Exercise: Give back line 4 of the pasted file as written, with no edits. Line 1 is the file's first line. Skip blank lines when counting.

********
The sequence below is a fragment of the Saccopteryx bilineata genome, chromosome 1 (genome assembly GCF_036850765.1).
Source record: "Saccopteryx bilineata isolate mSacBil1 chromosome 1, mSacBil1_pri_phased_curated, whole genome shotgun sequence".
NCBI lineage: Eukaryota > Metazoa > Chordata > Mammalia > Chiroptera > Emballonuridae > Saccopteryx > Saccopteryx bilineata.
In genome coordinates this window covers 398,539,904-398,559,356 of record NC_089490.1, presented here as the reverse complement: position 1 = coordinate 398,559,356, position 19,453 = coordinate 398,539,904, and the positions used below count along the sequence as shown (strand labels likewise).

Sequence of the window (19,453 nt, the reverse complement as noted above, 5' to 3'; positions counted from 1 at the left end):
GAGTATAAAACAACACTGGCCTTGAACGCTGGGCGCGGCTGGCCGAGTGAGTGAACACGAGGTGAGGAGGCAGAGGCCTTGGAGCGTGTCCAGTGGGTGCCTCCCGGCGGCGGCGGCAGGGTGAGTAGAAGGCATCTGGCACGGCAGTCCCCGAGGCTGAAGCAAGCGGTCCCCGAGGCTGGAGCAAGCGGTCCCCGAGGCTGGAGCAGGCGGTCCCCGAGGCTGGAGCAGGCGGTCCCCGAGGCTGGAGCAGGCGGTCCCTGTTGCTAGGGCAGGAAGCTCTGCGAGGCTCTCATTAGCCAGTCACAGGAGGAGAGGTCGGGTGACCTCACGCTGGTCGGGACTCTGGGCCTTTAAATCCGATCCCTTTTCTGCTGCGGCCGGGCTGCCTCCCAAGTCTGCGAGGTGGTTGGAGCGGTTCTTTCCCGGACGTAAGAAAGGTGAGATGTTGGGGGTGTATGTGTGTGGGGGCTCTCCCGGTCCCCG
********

In genome coordinates this window covers 398,539,904-398,559,356 of record NC_089490.1, presented here as the reverse complement: position 1 = coordinate 398,559,356, position 19,453 = coordinate 398,539,904, and the positions used below count along the sequence as shown (strand labels likewise).